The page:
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J Biotechnol. 2011 Aug 20;155(1):68-77. doi: 10.1016/j.jbiotec.2011.04.010. Epub 2011 Apr 23.

Sequencing of high G+C microbial genomes using the ultrafast pyrosequencing technology.

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Senior Research Group in Genome Research of Industrial Microorganisms, Center for Biotechnology, Bielefeld University, Universitätsstraße 27, 33615 Bielefeld, Germany.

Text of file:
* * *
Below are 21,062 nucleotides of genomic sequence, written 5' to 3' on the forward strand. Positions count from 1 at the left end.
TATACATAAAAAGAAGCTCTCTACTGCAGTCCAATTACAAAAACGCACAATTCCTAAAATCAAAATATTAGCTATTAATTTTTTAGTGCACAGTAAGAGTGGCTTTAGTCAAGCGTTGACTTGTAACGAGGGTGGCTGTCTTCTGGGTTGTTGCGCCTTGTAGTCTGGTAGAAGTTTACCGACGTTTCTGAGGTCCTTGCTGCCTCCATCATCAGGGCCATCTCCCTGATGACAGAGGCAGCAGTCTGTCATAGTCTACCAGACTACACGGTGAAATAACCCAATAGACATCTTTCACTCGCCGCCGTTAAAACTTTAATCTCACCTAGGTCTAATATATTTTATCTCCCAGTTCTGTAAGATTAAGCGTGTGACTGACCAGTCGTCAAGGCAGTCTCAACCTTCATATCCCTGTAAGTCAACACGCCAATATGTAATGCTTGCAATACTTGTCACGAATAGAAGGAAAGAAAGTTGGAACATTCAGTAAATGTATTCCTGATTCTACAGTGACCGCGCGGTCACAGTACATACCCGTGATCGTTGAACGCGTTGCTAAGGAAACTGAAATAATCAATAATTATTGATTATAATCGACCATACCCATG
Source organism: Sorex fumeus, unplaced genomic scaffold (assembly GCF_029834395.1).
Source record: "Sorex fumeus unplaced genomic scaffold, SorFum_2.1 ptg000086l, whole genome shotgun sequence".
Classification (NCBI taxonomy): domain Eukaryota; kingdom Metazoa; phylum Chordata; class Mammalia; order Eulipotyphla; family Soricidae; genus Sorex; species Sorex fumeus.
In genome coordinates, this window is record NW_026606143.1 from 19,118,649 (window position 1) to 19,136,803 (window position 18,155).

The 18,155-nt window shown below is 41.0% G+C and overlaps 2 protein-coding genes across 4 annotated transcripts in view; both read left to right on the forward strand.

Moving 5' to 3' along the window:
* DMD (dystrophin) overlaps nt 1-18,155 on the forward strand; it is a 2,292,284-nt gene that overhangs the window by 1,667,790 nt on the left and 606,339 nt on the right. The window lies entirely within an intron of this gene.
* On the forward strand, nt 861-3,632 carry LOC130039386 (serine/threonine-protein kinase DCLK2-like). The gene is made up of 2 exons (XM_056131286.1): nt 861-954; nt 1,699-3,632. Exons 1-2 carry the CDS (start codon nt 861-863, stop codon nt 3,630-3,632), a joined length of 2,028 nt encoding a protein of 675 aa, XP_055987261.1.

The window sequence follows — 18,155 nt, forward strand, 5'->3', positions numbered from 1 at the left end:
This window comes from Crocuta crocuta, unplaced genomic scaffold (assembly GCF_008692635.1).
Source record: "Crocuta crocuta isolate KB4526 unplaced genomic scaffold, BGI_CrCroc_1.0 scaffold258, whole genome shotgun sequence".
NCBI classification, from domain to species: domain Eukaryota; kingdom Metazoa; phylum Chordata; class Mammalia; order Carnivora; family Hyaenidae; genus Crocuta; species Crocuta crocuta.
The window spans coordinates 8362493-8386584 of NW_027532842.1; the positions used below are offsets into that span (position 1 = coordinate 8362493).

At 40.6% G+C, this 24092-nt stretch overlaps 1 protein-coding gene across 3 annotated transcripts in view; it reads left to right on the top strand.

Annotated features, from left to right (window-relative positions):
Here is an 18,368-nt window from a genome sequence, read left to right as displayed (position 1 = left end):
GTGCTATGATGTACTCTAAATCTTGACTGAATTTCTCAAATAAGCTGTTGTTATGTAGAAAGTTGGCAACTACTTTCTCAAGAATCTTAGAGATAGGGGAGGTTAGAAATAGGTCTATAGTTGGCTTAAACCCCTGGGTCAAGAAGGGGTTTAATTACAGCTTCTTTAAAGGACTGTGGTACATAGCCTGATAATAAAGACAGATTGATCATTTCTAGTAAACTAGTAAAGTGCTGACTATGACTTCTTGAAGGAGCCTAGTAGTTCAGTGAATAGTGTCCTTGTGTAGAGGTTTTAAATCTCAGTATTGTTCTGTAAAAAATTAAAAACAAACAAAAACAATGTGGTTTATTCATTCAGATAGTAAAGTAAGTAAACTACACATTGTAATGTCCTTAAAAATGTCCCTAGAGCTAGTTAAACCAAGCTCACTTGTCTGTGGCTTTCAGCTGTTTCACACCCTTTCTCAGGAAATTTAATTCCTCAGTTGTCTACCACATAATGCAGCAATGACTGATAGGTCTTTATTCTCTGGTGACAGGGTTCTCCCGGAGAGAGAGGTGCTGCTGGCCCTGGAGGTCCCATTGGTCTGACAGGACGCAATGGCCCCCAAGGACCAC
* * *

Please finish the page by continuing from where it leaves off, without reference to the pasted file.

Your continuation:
Next generation pyrosequencing of high G+C content genomes still poses problems to automated sequencing and assembly processes which necessitates cost and time intensive manual work in order to finish such genomes completely. The sequencing of the high G+C actinomycete Actinoplanes sp. SE50/110 was performed with standard pyrosequencing technology (454 Life Sciences) and revealed a high number of gaps. The reasons for the introduction of gaps were analyzed on a previously known 41kb long DNA reference sequence from Actinoplanes sp. SE50/110, hosting the acarbose biosynthesis gene cluster. Mapping of the sequencing results on the reference gene cluster sequence revealed a fragmentation into 30 contiguous sequences of different lengths. The gaps between these sequences were characterized by extremely low read coverage which strongly correlated with the G+C content in the gap regions in a negative manner. Furthermore, the gap-sequences contained strong stem-loop structures which hindered the amplification of these sequences during the emulsion PCR. Being significantly underrepresented or absent in the subsequent sequencing process, these sequences lead to weakly or uncovered genomic regions which forces the assembly algorithm to output multiple contiguous sequences instead of one finished genome. However, by applying a different pyrosequencing protocol, it was possible to sequence the complete acarbose biosynthesis gene cluster. The changes to the protocol include longer read length and addition of chemicals to the amplification chemistry, which reduces the self-annealing of DNA fragments during the amplification process and enables the complete reconstruction of high G+C content genomes without manual intervention.

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